As children, one of my and my sister’s favorite rainy-afternoon activities was looking through our Mother’s jewelry box. The daughter of a forester and the wife of a teacher, my Mom didn’t have dazzling diamonds and sapphires, but she did have interesting things. An ivory and silver broach that belonged to her great Aunt, a ring she made from a quarter when she was a girl, a whole box of Mardi Gras beads from her childhood in New Orleans (back when they threw real seed bead strings and not the cheap plastic stuff you see now). But by far our favorite piece was her amber necklace. The beautiful smooth golden stones were so clear it was easy to see the tiny pieces of— something— trapped inside.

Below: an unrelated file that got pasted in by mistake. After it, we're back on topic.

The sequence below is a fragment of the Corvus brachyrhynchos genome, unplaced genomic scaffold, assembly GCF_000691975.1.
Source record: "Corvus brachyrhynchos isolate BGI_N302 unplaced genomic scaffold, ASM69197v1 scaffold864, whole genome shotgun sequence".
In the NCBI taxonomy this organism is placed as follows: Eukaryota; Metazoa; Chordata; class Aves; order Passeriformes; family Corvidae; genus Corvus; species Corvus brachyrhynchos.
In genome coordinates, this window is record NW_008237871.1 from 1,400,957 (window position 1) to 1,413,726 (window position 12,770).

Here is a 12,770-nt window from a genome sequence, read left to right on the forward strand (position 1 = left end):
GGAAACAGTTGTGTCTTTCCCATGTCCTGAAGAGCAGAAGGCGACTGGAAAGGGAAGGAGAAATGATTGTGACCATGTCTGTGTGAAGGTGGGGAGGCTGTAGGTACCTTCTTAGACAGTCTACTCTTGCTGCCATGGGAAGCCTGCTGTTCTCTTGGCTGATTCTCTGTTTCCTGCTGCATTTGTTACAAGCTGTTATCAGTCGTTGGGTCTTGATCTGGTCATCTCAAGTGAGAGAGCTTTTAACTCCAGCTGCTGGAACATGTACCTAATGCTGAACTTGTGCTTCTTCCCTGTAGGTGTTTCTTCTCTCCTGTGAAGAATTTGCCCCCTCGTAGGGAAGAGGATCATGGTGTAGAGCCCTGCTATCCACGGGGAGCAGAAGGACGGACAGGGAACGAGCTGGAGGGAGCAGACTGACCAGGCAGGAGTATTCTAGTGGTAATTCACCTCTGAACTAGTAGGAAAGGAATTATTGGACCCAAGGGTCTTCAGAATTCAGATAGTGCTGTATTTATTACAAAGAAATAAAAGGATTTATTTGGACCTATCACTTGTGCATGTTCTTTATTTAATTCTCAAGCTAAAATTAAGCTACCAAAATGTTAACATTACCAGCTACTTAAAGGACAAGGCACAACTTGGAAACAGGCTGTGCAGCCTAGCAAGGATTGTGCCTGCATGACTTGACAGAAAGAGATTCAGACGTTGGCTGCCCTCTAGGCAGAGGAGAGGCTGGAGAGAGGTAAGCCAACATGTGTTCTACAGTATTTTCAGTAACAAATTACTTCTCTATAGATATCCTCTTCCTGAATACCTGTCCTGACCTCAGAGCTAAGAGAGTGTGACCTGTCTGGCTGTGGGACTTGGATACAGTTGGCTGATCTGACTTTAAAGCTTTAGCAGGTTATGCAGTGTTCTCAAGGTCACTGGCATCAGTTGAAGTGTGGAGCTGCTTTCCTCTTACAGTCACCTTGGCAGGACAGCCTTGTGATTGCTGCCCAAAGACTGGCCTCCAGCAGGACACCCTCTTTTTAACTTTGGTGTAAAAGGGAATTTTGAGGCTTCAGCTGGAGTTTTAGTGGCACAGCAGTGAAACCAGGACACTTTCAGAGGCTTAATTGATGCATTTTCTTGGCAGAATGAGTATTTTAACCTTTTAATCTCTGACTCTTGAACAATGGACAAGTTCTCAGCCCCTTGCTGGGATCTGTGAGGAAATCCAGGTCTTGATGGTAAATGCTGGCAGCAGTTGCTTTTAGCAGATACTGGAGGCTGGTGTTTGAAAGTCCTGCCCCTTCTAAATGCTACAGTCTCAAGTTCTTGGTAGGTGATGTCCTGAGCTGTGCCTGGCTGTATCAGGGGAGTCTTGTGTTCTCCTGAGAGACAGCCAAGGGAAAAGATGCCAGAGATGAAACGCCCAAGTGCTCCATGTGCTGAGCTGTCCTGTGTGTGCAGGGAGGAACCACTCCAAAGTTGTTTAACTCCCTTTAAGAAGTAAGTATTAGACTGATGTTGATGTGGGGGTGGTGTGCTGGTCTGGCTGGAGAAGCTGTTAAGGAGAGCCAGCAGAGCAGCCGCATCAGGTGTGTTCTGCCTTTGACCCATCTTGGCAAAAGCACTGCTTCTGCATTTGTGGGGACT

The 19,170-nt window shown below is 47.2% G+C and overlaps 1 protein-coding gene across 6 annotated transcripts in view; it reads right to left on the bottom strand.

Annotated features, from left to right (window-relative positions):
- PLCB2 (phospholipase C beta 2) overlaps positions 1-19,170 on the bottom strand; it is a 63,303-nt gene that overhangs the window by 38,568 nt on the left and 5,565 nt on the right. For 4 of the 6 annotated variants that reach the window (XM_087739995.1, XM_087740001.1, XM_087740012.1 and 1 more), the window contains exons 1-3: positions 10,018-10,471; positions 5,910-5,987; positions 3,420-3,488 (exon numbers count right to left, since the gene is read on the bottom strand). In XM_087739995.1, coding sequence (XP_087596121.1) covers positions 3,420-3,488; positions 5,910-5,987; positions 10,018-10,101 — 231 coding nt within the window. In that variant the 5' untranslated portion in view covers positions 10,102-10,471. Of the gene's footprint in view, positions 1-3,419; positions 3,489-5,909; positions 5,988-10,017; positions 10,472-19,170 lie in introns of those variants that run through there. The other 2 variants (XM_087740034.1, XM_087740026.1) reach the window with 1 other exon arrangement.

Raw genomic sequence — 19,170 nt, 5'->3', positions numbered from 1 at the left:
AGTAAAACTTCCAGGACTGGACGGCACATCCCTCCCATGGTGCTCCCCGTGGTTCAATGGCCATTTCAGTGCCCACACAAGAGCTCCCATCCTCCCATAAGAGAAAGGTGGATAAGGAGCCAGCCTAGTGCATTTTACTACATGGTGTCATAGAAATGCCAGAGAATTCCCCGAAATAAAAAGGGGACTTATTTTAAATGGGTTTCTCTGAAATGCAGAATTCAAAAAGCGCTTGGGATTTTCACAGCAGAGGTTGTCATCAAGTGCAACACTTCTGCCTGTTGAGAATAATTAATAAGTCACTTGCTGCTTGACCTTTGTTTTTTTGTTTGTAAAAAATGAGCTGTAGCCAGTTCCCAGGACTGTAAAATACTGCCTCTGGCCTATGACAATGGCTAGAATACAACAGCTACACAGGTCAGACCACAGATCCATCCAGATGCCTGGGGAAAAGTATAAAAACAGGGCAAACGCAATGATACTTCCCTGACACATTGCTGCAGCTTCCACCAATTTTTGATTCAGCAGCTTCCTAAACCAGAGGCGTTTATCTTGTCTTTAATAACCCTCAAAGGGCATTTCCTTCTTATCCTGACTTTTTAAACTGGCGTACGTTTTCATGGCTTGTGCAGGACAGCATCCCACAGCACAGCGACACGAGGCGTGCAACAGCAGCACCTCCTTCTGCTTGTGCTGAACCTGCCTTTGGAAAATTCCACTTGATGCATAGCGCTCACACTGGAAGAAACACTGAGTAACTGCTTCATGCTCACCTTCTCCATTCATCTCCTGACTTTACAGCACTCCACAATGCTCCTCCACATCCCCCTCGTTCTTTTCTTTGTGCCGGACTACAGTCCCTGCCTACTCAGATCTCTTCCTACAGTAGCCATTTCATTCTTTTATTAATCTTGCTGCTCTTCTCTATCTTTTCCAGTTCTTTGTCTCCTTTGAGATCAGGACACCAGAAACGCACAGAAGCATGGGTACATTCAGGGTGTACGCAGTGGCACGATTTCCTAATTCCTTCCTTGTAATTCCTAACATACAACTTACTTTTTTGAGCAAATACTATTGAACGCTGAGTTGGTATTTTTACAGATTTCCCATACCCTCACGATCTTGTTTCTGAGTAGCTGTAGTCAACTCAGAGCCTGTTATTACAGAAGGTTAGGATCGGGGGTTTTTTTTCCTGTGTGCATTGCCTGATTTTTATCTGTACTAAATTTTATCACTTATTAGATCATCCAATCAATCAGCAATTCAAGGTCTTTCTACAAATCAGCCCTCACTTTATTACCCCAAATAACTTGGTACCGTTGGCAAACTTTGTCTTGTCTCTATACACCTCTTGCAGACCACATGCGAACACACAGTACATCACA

Anyone whose sister wanted to be (and now is) a geologist, will tell you that amber isn’t a gemstone, it is fossilized tree resin (think the sticky stuff on Christmas trees). And it turns out that amber has more to offer then just lovely and unusual jewelry. The arthropods and other organisms trapped in the fossilized resin (inclusions) act as well preserved reservoirs of information from the past. Combined with the amber itself, these gems can be used like thumb tacks in a timeline. And, as a paper published at the end of October in the Proceedings of the National Academy of Science highlights (1), sometimes they can extend a timeline back. Continue reading “Finding Science in My Mother’s Jewelry Box”